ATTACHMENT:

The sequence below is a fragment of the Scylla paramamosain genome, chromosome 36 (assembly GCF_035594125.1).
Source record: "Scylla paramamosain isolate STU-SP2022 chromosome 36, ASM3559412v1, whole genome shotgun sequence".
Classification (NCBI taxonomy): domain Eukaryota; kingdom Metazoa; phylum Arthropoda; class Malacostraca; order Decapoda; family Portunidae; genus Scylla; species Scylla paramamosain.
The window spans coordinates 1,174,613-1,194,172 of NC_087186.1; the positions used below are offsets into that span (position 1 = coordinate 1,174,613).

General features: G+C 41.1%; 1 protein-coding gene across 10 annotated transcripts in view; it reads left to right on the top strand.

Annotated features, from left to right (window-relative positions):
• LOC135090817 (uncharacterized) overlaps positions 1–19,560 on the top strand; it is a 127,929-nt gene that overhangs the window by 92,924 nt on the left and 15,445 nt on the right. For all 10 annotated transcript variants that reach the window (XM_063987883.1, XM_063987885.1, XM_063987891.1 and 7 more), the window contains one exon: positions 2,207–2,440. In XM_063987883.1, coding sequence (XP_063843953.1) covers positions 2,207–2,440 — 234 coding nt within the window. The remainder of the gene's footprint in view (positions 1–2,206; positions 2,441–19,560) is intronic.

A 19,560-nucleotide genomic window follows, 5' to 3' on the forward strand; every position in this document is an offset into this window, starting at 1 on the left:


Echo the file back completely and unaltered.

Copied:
The sequence below is a fragment of the Scylla paramamosain genome, chromosome 36 (assembly GCF_035594125.1).
Source record: "Scylla paramamosain isolate STU-SP2022 chromosome 36, ASM3559412v1, whole genome shotgun sequence".
Classification (NCBI taxonomy): domain Eukaryota; kingdom Metazoa; phylum Arthropoda; class Malacostraca; order Decapoda; family Portunidae; genus Scylla; species Scylla paramamosain.
The window spans coordinates 1,174,613-1,194,172 of NC_087186.1; the positions used below are offsets into that span (position 1 = coordinate 1,174,613).

General features: G+C 41.1%; 1 protein-coding gene across 10 annotated transcripts in view; it reads left to right on the top strand.

Annotated features, from left to right (window-relative positions):
• LOC135090817 (uncharacterized) overlaps positions 1–19,560 on the top strand; it is a 127,929-nt gene that overhangs the window by 92,924 nt on the left and 15,445 nt on the right. For all 10 annotated transcript variants that reach the window (XM_063987883.1, XM_063987885.1, XM_063987891.1 and 7 more), the window contains one exon: positions 2,207–2,440. In XM_063987883.1, coding sequence (XP_063843953.1) covers positions 2,207–2,440 — 234 coding nt within the window. The remainder of the gene's footprint in view (positions 1–2,206; positions 2,441–19,560) is intronic.

A 19,560-nucleotide genomic window follows, 5' to 3' on the forward strand; every position in this document is an offset into this window, starting at 1 on the left: